sav u more employees of london ky

sav u more employees of london ky

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tiredofthieves

Cynthiana, KY

#2 Mar 9, 2013
People are tired of thieves. I see you said he was stealing steaks. Maybe if he did like me and eat bologna, he wouldn't have to be stealing other people's stuff. From what you're saying, he got caught, and then tried to leave. Did you ever think each and every wrong thing he did, caused every incident you've talked about? He shouldn't have been shoplifting. He shouldn't have tried to leave. He shouldn't have tried to resist them when they were trying to take him into custody. Big deal if you're disgusted, I'm tickled to death myself. Maybe the next time, he'll think before he shoplifts!
Hey

Chicago, IL

#3 Mar 9, 2013
That's an exaggeration if I ever heard one lol
Gamer

Barbourville, KY

#7 Mar 9, 2013
I suppose he thought that stuff wasn't worth buying...Have you looked at their meats lately? Rotten, even stinks....Anyway, the man should not be stealing! No one likes a thief!!!
Ronnie

United States

#8 Mar 9, 2013
Gamer wrote:
I suppose he thought that stuff wasn't worth buying...Have you looked at their meats lately? Rotten, even stinks....Anyway, the man should not be stealing! No one likes a thief!!!
maybe not but it was food and the economy is bad...ever think maybe he has kids to feed or a family?! And your right their meat sucks
Pathetic

London, KY

#12 Mar 10, 2013
Thats still no excuse... If he was REALLY concerned about feeding his family, he'd take his sorry ass out and work at Mcdonalds or somewhere! NO EXCUSE! Mcdonalds is ALWAYS hiring!
Ronnie

United States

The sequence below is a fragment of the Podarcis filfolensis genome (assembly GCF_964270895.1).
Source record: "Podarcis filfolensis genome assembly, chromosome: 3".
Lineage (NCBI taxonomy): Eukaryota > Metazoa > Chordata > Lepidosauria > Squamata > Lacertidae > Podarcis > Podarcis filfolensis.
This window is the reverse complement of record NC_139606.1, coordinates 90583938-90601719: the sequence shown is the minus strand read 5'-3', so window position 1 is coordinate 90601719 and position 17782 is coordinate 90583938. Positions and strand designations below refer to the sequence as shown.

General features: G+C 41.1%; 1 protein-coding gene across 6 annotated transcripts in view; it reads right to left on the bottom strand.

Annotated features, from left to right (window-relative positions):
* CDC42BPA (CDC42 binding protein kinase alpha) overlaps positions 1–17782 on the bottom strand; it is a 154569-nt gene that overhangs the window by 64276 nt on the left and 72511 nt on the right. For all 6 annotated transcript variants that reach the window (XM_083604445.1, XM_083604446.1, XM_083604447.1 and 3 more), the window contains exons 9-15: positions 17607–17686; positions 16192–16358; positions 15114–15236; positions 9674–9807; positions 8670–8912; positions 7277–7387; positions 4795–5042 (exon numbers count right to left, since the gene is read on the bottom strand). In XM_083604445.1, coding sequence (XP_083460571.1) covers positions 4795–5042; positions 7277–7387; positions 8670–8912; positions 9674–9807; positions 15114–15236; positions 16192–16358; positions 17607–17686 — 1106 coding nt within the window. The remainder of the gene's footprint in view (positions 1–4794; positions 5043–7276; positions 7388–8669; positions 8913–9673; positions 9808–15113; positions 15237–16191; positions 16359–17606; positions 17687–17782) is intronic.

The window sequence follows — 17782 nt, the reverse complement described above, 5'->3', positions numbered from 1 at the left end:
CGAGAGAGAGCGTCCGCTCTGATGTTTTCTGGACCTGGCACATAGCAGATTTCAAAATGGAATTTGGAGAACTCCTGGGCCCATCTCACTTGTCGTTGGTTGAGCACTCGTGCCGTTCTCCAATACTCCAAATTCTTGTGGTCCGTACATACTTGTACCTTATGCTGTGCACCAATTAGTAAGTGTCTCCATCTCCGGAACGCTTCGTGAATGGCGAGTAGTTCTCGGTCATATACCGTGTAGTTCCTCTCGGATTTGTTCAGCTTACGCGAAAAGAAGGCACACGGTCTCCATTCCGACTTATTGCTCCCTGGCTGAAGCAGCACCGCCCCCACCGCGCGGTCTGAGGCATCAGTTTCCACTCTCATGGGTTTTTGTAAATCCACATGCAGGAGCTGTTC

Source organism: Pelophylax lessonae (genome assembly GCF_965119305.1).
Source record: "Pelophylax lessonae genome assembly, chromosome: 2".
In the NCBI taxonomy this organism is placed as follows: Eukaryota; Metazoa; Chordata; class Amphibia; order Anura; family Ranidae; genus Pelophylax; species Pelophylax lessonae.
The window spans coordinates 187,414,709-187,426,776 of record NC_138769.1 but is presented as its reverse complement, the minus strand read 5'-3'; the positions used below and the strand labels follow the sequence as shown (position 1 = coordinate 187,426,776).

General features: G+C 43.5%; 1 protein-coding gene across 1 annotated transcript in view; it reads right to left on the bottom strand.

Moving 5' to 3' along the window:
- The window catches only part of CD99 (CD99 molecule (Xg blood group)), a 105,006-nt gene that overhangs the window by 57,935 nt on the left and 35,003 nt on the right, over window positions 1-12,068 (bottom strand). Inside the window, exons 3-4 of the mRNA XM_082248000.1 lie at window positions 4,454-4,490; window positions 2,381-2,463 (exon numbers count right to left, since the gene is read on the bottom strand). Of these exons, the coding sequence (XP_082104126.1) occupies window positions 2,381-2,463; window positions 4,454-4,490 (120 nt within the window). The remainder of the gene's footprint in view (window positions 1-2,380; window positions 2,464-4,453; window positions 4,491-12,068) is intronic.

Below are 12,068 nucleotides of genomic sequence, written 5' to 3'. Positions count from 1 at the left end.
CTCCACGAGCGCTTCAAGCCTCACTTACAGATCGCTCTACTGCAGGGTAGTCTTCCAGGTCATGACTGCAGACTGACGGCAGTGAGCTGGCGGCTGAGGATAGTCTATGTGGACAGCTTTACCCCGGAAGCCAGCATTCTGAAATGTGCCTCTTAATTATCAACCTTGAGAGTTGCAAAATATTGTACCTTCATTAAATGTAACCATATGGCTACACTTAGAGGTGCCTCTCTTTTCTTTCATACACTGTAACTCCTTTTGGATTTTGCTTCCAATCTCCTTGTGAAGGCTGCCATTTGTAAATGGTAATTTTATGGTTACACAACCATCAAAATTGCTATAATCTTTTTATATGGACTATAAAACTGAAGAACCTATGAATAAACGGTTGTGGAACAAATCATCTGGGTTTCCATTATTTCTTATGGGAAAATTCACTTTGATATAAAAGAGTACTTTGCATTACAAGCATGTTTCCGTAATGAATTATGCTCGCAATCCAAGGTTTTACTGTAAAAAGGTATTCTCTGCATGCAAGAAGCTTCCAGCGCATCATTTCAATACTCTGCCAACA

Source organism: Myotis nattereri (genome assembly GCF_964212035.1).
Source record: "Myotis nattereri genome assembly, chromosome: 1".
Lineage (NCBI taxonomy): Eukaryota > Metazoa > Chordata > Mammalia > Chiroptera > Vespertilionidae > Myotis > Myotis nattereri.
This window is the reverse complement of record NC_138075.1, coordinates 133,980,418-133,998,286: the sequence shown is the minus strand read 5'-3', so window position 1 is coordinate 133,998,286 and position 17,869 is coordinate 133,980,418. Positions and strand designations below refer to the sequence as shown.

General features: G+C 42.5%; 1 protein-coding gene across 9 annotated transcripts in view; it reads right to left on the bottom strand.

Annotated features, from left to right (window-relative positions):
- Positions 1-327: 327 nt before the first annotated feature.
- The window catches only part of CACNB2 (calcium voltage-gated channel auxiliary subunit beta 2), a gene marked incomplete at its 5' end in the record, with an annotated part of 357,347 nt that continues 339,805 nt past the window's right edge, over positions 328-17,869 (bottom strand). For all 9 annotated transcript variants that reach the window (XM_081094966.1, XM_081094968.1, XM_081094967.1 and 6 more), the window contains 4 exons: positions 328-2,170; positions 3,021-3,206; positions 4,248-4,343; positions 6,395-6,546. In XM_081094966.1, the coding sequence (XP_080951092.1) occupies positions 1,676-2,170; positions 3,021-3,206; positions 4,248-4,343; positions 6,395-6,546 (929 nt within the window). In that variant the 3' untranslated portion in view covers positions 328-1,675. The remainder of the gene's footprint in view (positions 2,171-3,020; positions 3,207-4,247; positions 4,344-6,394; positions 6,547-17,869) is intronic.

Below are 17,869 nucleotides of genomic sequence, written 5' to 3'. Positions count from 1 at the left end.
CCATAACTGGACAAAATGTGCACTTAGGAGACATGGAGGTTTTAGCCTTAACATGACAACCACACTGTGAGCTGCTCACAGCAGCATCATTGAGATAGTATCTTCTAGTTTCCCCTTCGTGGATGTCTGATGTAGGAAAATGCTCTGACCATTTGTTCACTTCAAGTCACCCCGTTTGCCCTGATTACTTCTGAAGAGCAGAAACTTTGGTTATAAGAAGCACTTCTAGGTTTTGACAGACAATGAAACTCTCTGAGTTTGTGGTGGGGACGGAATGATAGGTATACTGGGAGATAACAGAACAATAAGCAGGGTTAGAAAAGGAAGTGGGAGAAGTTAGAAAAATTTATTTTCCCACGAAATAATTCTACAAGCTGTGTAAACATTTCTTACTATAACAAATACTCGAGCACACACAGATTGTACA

#13 Mar 10, 2013
Yeah still no excuse for the employees at save u more either...id sue them for every dine their worth or id go back and get some payback one at a time
Hey

United States

#14 Mar 10, 2013
You're ignorant. People are sick of others ripping them off get over it quit defending scum
Gone

Flat Lick, KY

#16 Mar 10, 2013
You'll never see me in that place.
Ready to play

Somerset, KY

#18 Mar 10, 2013
If he had waited on the cops to show up there wouldn't have been a problem. He never left the store with the steaks so he didn't steal anything and they couldn't have charged him with it. I'm not taking up for a shoplifter but if he gave the stuff back why the tackling and beating?
interested

Greenville, SC

#19 Mar 11, 2013
I was under the impression that you could not be charged with shoplifting UNTIL you left the store. From the way the article in the Sentinel-Echo reads, the store manager and one of the employees took the steaks from him BEFORE he left the store. He only ran because they called the police. So, how can they charge him with shoplifting??? Just wondering.........
Ralph

London, KY

#21 Mar 11, 2013
Ronnie wrote:
Yeah still no excuse for the employees at save u more either...id sue them for every dine their worth or id go back and get some payback one at a time
Are you bulletproof?
WillyP

Bowling Green, KY

#23 Mar 11, 2013
interested wrote:
I was under the impression that you could not be charged with shoplifting UNTIL you left the store. From the way the article in the Sentinel-Echo reads, the store manager and one of the employees took the steaks from him BEFORE he left the store. He only ran because they called the police. So, how can they charge him with shoplifting??? Just wondering.........
Lots of jailhouse lawyers on here with free legal advice.